Douglas Niehaus, Associate Professor, Electrical Engineering and Computer Science Department, is PI for collaborative research at the University of Kansas.
Bruce McMillin, Professor, Department of Computer Science, is PI and Mariesa Crow, Professor, Department of Electrical and Computer Engineering, is co-PI for collaborative research at the University of Missouri-Rolla.
Terry Tidwell, Christopher Gill, and Venkita Subramonian, Scheduling Induced Bounds and the Verification of Preemptive Real-Time Systems, Washington University Department of Computer Science and Engineering, Technical Report WUCSE-2007-34.
In particular, our previous work has focused on the time and event semantics of middleware mechanisms whose interactions are by design (1) decoupled through explicit interfaces, and (2) temporally predictable at the time scales of interest to real-time middleware design, both of which we are able to leverage in modeling and verification of their semantics. Despite such design for predictability in the middleware mechanisms themselves, in many soft real-time systems of interest additional temporal variability and event asynchrony introduced by the application and by the system's operating environment must also be addressed.
In this current research, our discoveries include four main contributions towards this goal. First, we have developed formal models for the sharing of computational resources among different system activities. Second we have defined a practical schedulability analysis for generalized sporadic tasks whose timing behavior is subject to multiple iter-arrival constraints. Third, we have developed reconfigurability extensions to allow real-time component middleware to accommodate and enforce timing semantics of both periodic and aperiodic tasks. Fourth, we have designed (and implemented in MC-ORB) a new real-time middleware concurrency architecture specifically designed for real-time tasks atop modern multi-processor and multi-core platforms.
Because of the preemptive nature of resource management in such systems, finite timed automata (which we have applied in our previous research to model the time and event semantics of system software) alone are not able to represent the combined semantics. Instead, we have used infinite timed automata models (which we call time domain automata) to capture semantics involving alternative preemptive interleavings of execution intervals. An example of such an automaton for two preemptively interleaved threads of execution is shown in the following figure.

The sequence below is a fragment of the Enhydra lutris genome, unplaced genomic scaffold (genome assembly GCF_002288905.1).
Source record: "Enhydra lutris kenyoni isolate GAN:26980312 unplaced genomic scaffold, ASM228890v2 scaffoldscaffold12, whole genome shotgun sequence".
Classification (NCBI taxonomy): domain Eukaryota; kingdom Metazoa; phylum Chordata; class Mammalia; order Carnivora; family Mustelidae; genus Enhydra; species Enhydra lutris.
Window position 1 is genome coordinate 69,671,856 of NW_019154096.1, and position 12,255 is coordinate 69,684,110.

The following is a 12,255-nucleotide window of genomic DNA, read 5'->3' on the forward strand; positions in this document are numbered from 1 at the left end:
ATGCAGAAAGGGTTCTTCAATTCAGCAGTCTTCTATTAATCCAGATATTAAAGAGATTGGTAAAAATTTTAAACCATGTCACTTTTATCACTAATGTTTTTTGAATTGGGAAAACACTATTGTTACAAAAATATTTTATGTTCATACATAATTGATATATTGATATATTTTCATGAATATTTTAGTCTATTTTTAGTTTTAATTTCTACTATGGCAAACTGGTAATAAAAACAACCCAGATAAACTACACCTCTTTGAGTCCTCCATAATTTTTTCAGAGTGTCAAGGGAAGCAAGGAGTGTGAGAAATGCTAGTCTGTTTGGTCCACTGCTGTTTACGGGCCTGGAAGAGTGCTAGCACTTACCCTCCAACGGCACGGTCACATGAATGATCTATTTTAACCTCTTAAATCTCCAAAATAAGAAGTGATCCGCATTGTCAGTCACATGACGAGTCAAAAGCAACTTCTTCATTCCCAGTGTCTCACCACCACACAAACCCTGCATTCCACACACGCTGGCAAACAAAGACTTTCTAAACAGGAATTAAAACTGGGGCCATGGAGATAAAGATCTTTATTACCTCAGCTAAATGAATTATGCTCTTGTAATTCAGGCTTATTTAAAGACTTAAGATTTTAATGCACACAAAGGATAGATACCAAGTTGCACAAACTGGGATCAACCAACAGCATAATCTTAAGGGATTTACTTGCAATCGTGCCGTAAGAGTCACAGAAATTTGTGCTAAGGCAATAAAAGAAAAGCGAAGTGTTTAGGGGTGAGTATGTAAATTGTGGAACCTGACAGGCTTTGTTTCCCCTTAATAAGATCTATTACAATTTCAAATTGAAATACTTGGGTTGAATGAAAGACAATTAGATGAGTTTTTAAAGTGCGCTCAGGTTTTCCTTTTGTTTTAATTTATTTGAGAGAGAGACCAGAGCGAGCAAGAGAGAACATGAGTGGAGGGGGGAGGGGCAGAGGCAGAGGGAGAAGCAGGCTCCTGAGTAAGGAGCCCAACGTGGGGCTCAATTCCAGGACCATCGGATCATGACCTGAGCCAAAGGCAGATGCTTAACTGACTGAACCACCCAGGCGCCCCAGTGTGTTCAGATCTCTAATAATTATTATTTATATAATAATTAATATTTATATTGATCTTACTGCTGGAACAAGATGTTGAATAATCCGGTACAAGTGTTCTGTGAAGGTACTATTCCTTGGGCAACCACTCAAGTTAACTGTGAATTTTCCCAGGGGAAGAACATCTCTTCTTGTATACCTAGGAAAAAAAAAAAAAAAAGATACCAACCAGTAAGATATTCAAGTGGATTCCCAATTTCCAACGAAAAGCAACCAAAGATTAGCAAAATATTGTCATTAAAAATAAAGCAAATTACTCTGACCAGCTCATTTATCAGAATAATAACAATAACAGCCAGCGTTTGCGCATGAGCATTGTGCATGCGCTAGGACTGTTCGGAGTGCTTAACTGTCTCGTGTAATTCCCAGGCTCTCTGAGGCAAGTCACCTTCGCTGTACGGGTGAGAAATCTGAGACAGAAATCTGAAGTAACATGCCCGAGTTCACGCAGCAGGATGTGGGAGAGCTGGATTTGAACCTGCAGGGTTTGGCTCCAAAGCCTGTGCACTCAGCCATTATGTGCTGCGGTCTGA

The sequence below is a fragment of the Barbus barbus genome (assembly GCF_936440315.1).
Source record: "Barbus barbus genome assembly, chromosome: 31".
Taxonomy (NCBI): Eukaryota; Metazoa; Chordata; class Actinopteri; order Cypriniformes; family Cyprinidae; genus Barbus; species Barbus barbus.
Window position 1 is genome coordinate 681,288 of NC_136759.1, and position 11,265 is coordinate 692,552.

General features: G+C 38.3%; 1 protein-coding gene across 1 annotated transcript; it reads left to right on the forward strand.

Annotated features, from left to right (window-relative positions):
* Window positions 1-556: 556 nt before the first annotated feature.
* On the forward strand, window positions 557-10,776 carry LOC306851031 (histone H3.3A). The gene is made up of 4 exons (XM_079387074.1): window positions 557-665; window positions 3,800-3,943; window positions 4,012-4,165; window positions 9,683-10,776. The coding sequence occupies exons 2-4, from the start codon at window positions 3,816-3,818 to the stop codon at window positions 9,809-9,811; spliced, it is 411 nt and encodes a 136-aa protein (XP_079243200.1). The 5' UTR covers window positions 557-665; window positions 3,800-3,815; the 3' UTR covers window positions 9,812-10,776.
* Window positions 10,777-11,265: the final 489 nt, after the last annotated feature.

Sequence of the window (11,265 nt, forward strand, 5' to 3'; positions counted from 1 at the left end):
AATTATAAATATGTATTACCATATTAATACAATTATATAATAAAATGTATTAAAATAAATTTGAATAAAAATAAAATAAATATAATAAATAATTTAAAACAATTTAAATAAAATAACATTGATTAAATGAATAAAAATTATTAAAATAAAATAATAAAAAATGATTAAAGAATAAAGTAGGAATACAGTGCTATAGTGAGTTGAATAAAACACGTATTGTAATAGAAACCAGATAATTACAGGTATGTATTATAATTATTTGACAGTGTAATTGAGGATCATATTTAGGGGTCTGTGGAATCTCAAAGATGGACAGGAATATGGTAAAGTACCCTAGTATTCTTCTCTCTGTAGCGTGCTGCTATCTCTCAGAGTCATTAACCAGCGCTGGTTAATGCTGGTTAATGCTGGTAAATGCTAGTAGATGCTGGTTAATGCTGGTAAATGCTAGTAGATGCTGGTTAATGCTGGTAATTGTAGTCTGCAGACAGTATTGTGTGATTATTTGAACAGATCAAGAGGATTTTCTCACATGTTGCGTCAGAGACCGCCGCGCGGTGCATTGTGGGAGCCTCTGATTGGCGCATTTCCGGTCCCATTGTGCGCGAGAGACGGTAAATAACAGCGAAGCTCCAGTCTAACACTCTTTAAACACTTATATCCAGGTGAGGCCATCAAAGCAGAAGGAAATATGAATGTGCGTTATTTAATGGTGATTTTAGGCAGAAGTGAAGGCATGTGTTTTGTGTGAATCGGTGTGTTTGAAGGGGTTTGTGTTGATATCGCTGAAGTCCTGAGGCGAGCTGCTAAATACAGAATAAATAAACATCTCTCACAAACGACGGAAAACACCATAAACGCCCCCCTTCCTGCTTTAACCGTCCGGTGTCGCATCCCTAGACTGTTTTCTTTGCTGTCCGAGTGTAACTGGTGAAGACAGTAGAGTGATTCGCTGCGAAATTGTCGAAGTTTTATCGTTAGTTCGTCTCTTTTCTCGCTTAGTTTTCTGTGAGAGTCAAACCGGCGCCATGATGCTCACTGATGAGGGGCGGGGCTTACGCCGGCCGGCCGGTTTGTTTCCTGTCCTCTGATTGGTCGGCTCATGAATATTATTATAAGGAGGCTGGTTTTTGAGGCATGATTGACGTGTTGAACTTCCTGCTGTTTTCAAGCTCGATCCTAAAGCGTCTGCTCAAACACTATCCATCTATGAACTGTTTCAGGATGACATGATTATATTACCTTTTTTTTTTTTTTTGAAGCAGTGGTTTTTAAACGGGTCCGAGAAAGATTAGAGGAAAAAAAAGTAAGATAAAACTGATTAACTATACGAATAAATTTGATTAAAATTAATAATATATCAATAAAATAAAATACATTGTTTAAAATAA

Dwyer, et al., have shown in their EMSOFT 2003 paper how repetition of "quasi-cyclic" structures in the state space can be exploited to reduce the complexity of model checking. As the figure above illustrates, we have extended their approach from periodic real-time systems with rate-monotonic scheduling, to real-time systems whose timing and scheduling semantics are more variable, by identifying similar repeated structure within our time domain automata models.
These bounds are often functions not only of the variables in the (potentially quasi-cyclic) state space, but also of the temporal guards on transitions along different paths through the (infinite) time domain automaton. As quasi-cyclic structures are repeated in the state space, these bounds can be simplified by parameterizing them with an index for the current repetition of the structure in the state space. The following figure illustrates such index-parameterized bounds.